You are currently browsing the category archive for the ‘tree diseases’ category.

The streets of Waterloo are wonderfully green with lots of tall trees.

The streets of Waterloo are wonderfully green with lots of tall trees.  

Dank Street Waterloo - verge gardens on both sides of the footpath, plus many tall street trees.  It was a very pleasant streetscape. Also, note the three tall Eucalypts that have been left in situ & a roof structure built around them instead of removing them.

Dank Street Waterloo – verge gardens on both sides of the footpath, plus many tall street trees. It was a very pleasant place to walk & people were everywhere.  Note the three tall Eucalypts that have been left in situ & a roof structure built around them instead of removing them….keeping trees whenever possible is one way to retain the urban forest.

A new report called Neighborhood greenspace and health in a large urban center’ has found that people who live in neighborhoods with a higher density of trees on their streets report significantly higher health perception and significantly less cardio-metabolic conditions[cardio-metabolic conditions include diabetes, heart disease or stroke.]

We find that having 10 more trees in a city block, on average, improves health perception in ways comparable to an increase in annual personal income of $10,000 and moving to a neighborhood with $10,000 higher median income or being 7 years younger.

We also find that having 11 more trees in a city block, on average, decreases cardio-metabolic conditions in ways comparable to an increase in annual personal income of $20,000 and moving to a neighborhood with $20,000 higher median income or being 1.4 years younger.” See – http://bit.ly/1G9OL9u

It’s easy to see why.  Trees & the view of trees make people feel better. The presence of good-looking trees (not the small spindly things passing for street trees in our municipality or the poor butchered trees) improves peoples’ mental, physical & spiritual health.  Apart from “significantly less” diabetes, heart disease & stroke, depression rates lessen & overall happiness increases.  A good urban forest is vital for a community’s health & should be a priority for every local council.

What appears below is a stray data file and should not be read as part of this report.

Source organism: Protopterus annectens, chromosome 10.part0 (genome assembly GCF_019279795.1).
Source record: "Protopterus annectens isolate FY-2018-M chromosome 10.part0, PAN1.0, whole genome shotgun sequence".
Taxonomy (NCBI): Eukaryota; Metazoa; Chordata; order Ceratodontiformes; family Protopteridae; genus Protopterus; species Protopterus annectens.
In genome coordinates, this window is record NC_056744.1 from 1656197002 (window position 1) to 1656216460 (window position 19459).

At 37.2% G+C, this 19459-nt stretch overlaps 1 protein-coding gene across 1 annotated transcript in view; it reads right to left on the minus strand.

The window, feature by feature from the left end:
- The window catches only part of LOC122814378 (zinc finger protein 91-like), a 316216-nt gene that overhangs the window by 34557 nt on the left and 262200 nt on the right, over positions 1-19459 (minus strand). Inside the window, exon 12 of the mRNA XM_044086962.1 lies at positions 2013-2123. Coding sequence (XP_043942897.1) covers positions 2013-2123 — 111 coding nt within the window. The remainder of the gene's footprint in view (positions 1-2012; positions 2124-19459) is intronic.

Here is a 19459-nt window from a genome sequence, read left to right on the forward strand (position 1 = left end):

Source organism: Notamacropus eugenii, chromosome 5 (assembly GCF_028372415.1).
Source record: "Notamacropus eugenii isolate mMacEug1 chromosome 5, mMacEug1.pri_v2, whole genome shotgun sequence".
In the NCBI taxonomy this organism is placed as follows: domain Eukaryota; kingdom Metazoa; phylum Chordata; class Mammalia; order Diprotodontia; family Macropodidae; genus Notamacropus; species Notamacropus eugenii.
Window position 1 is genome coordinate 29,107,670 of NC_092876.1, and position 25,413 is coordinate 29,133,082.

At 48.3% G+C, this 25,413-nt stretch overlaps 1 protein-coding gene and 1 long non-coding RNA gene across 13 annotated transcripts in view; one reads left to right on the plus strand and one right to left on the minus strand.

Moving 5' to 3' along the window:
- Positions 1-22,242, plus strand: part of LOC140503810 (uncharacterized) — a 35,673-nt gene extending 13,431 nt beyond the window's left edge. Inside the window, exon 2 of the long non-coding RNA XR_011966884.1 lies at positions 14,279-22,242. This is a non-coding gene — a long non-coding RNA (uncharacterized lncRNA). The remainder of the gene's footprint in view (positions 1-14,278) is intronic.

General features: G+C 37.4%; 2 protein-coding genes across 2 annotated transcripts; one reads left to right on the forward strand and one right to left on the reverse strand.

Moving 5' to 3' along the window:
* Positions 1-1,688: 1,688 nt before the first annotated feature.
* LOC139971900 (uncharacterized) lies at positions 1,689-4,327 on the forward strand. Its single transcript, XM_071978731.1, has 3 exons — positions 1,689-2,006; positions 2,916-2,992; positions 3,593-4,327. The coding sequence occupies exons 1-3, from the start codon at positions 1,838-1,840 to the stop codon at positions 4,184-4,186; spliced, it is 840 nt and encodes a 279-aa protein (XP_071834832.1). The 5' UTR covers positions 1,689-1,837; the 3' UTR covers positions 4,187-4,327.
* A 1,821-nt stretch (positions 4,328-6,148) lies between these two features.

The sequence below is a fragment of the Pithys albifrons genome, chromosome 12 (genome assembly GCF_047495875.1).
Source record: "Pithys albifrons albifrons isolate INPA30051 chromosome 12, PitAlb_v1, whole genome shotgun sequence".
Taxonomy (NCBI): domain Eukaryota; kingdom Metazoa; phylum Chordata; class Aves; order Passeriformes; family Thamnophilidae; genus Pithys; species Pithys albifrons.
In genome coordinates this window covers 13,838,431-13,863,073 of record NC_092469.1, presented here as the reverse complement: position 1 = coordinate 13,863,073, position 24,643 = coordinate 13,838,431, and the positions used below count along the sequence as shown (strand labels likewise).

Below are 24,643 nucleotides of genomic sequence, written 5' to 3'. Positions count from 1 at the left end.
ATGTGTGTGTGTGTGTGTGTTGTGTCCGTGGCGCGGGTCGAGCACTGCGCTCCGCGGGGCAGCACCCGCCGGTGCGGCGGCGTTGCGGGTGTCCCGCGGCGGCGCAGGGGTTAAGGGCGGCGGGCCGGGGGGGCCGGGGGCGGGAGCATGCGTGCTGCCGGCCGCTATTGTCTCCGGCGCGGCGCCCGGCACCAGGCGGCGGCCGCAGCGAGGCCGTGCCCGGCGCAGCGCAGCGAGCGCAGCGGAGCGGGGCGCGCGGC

Marrickville municipality’s urban forest is 16.3%, which is dismal & one of the lowest in Sydney.

Recently Marrickville Council said on Facebook that they are planting “over 400 trees” this season. This is great, but they also planned for the removal of 1,590 street trees since December 2012, plus the other trees removed that were not identified for removal in the Tree Inventory. The bulk of the trees to be removed were mature.  It takes a long time to replace the benefits provided by a mature tree.

At 400 new trees per year, it would take 4-years just to replace the 1,590 street trees removed (or still to be removed) & this does not equate to increasing our urban forest.  It is just breaking even with what is currently considered a poor level of canopy cover.

As for the research finding that having 10 more trees in a city block, on average, improves health perception in ways comparable to an increase in annual personal income of $10,000 and moving to a neighborhood with $10,000 higher median income or being 7 years younger,” this too is understandable.

One only needs to travel to nearby suburbs like Alexandria, North Newtown, Darlington, Redfern, Waterloo, Darlinghurst or Paddington to see the enormous & positive difference good street trees can make to an area.  Travel over the Sydney Harbour Bridge to the North Shore & the differences are more pronounced, but so are the housing prices.  People pay much more to live in leafy areas.